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Posted By Richard Smith on 07/30/2008 3:25 PM
For brass I'd use a benchtop grinder. They are available quite cheap with two wheels for two different abrasive wheels and don't take up much space. Uneven sharp brass edges will make short work of sandpaper.
For plastic and wood I use a 12" disc sander mostly. The smaller ones work fine for stripwood and small objects but are not as good for some of the larger components we often have to smooth in largescale.


Metal-grinding paper disks are quite common and are very good for grinding brass, which is relatively soft and tends to clog a standard vitreous grinder wheel. I have a 12" disk sander which I've fashioned a second faceplate for. One has a metal-grinding pad on it, the other a wood-only pad.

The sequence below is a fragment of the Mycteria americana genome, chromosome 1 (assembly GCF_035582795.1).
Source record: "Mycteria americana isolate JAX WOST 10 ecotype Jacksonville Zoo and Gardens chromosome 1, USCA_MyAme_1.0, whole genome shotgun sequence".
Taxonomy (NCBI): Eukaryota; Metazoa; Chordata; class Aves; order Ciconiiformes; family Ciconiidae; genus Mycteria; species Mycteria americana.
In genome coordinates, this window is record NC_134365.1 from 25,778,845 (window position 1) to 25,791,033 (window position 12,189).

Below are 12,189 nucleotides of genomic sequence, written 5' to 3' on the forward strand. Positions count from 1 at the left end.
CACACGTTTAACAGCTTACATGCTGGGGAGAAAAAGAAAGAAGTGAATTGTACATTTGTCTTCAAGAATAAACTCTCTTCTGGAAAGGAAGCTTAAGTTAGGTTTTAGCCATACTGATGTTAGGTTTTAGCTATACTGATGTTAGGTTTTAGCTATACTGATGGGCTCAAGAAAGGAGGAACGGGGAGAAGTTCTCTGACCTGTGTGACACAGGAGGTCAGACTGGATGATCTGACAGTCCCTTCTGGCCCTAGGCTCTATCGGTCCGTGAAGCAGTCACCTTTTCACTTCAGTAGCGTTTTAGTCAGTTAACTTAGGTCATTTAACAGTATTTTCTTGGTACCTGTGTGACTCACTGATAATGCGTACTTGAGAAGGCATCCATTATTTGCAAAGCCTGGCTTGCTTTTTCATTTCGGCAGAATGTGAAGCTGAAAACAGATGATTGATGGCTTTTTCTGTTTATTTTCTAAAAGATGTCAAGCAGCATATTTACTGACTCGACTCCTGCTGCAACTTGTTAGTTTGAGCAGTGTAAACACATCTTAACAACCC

I'm weary of switching disks, it's not simple, so I'm making a second disk grinder from a cheap Asian wood lathe headstock. My particular one has a 3-sheave pulley for speed regulation, some have an electric speed control.

You're right on about sharp brass making hash of a wood-sanding wheel.

Also, to make your belts and discs stay clog-free longer, when you first put 'em on, rub a stick of beeswax across them, or the standard dressing gunk available at metal-tooling supply houses.

Les W.
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